Appeals and the work capability assessment

Figures obtained by the Independent this week have shown that the government currently spends almost £40 million on fighting disputes around sickness benefits. Admittedly this is a small amount of money when it comes to the more than £200 billion spent on benefits overall, but it is symptomatic of the complexity and controversy around disability testing.

The majority of people claiming benefits because of an illness or disability that causes them to have a barrier to work, claim Employment and Support Allowance (ESA). In order to receive ESA beyond an initial 13 week period, claimants must undergo a work capability assessment (WCA) which determines their ability to work or not. The assessment examines various physical and mental capabilities against a large set of criteria and the assessor decides if the person is fit for work, has a limited capability for work (meaning they will be able to work with the right support at the right time) or has a limited capability for work related activity (meaning they are unlikely to be able to work even with appropriate support). This is a notoriously challenging and controversial assessment with seemingly highly variable results. Many delegates on training courses I deliver for Turquoise Training believe ESA to be a discretionary benefit, awarded on the individual choice of the assessor. Indeed, the more delegates have worked with recipients of ESA, the more likely they are to believe this.

In fact, the WCA is not discretionary but is a rigid test, mandated by the law and ESA should be paid to anyone who passes. But, while there is no discretion, there is a great deal of judgement in play from the assessor which can lead to variation of outcome. Around 15% of WCAs are challenged by the claimant. Department for Work and Pensions officials look at these challenges (in what is called a mandatory reconsideration) and may decide to overturn any decision previously made by their colleagues. It is fairly unusual for a decision to be overturned. Between 10-15% of mandatory reconsiderations result in an overturned decision. This falls to more like 7% when the decision being disputed was that the person was fit for work.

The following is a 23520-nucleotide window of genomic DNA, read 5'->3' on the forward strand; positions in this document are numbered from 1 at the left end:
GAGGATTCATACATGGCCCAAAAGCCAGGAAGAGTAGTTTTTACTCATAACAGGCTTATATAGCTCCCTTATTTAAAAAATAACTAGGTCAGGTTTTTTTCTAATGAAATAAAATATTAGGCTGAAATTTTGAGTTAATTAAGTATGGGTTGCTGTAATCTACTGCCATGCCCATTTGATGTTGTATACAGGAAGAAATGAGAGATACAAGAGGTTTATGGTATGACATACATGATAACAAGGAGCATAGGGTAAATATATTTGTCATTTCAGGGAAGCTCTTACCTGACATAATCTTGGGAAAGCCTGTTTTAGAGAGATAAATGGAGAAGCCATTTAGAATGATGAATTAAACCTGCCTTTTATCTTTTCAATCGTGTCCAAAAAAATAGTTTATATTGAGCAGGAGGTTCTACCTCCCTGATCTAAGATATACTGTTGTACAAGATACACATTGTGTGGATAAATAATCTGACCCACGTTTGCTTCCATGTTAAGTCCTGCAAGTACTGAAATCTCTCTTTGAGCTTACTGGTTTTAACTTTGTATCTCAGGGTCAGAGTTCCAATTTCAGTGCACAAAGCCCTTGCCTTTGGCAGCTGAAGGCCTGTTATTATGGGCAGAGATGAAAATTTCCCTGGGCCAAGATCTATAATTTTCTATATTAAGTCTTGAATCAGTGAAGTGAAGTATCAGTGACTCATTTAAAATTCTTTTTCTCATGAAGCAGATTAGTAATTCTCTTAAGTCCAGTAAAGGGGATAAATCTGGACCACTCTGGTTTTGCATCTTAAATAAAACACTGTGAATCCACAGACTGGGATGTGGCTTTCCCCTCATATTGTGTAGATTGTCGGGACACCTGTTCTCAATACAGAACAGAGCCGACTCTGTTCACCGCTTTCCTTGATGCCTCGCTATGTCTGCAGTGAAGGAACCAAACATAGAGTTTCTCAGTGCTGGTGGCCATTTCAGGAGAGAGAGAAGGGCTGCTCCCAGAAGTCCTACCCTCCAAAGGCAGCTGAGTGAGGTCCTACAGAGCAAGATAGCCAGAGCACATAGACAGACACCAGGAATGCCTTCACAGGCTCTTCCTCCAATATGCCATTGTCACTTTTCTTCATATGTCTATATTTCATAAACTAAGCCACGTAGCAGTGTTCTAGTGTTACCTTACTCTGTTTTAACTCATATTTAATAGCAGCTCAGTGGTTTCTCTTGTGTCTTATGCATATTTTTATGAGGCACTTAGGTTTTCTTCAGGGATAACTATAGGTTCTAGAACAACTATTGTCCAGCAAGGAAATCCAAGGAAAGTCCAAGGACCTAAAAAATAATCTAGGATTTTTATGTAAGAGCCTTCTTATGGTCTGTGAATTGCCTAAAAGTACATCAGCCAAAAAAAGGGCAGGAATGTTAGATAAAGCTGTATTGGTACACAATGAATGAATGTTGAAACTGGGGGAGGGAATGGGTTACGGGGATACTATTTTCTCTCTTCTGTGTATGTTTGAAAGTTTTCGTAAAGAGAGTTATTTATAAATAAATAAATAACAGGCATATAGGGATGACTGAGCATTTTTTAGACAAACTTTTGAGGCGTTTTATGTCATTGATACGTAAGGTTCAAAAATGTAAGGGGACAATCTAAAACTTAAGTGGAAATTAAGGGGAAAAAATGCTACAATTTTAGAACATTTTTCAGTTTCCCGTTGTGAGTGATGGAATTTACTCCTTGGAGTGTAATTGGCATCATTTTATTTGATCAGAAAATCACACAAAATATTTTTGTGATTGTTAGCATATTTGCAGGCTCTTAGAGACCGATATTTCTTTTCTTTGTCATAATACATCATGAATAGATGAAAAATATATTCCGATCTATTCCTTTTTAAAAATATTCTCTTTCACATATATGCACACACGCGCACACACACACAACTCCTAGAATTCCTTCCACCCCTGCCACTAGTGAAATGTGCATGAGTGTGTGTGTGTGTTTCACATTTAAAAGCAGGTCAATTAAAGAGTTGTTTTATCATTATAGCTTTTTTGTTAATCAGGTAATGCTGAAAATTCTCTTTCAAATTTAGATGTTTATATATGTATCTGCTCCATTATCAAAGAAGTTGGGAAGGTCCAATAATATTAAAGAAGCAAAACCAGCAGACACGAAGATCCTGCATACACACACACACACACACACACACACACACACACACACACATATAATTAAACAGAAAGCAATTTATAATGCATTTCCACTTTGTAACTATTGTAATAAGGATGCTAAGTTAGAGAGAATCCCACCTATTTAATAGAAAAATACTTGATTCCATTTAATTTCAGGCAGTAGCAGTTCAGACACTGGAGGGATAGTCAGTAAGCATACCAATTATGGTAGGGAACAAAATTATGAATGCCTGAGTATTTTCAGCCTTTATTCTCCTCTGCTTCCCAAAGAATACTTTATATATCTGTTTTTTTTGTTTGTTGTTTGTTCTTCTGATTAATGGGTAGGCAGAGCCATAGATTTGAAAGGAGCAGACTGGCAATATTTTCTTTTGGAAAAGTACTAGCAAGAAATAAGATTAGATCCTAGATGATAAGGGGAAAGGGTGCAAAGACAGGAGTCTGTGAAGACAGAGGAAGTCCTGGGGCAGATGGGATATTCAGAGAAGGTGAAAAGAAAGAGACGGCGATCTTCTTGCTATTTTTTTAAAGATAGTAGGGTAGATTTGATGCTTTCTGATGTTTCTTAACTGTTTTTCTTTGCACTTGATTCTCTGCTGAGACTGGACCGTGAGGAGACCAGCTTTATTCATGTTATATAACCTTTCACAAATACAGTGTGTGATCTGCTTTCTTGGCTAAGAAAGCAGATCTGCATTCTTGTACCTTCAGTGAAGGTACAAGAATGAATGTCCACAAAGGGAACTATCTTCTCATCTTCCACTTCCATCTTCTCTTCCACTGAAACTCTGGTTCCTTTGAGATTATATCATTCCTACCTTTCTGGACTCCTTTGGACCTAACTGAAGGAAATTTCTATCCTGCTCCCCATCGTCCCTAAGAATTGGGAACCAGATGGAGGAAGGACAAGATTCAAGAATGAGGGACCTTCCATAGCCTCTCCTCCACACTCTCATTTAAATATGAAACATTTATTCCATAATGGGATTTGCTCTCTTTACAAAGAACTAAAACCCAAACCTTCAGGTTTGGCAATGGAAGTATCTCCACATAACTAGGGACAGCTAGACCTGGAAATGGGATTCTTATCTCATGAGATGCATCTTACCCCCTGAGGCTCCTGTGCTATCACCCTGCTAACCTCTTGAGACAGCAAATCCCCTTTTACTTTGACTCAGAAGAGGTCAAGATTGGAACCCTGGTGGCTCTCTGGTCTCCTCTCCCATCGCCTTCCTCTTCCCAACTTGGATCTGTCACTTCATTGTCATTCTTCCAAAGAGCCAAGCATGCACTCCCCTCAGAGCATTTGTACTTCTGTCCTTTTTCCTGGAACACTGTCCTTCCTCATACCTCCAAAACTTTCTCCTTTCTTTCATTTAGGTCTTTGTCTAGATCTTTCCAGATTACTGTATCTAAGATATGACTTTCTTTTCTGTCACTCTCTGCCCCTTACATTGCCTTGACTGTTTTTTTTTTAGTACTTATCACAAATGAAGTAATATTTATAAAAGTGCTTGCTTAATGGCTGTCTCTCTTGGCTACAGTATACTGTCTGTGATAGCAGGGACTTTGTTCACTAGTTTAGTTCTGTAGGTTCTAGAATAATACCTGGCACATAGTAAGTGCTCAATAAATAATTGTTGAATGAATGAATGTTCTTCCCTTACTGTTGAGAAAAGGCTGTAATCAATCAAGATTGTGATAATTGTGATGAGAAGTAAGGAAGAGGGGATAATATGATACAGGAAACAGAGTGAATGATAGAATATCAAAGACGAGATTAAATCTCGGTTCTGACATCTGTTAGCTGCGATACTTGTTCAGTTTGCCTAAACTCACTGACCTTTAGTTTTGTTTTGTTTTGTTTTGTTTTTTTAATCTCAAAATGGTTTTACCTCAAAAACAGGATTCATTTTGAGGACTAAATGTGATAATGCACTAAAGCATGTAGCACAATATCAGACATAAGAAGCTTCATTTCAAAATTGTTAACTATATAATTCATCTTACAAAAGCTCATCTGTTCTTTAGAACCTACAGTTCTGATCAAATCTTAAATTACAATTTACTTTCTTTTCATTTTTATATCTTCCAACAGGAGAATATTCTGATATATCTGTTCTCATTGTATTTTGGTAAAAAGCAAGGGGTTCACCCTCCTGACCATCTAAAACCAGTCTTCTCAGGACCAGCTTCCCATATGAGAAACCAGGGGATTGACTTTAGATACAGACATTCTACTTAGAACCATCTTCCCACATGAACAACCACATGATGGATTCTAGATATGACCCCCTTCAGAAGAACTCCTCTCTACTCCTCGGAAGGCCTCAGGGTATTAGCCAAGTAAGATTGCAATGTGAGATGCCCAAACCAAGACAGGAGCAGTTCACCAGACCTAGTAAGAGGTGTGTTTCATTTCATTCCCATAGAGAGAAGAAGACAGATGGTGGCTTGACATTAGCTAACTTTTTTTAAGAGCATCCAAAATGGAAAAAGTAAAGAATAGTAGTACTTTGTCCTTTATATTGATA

However, a quarter of those who do not have their reconsideration upheld take the matter further and appeal to the Courts and Tribunal Service. Those that take their case this far will more than likely win their case. Around 60% of cases heard by the tribunal find in favour of the claimant and against the DWP. It is worth noting that the DWP has had two chances to get the decision right before this (the original WCA and the mandatory reconsideration) so any straightforward cases should have been decided correctly already. The cases that get to the courts are frequently more borderline but judges are consistently overturning government decisions. The challenging process of getting to the courts, especially for many sick or disabled people, suggests that many more borderline cases are not reaching this stage and remaining unchallenged.

Further roll out in Universal Credit

So, the WCA is a complex test to administer, with unpredictable results and a costly appeals process. But it is set to remain the standard by which capacity or incapacity for work is decided and will be rolled out to more benefit claimants as Universal Credit (UC) develops further. UC includes payments for people with illness or disabilities through an identical work capability assessment to ESA. There are many people who receive benefits now that include at least some element related to illness or disability who have not had to have this assessed through a WCA. When UC is fully rolled out these people will have to be assessed if they are to continue to be considered as sick or disabled.

As things stand there are around 2.4 million claims to ESA. There are some further 250,000 claims to Housing Benefit, Income Support or old style Incapacity Benefit and Severe Disablement Allowance who receive payments based on disability. They will have to have WCA in order to continue receiving an amount. Added to this are another 125,000 who receive Working Tax Credit with a disability element who have not currently had a WCA but will have to under UC. Even after the new assess,ment, there may not be an actual payment, just an acknowledgement that their health condition will make work more difficult.

So, despite its unpopularity and calls for its repeal, the work capability assessment is going to become ever more prevalent as the primary method for determining fitness or otherwise for work. The primary benefits that disabled people or people too sick to work receive for their basic living costs will all be decided through the WCA. And we can expect those costs of servicing appeals and reconsiderations to rise as more people are caught in the WCA net.

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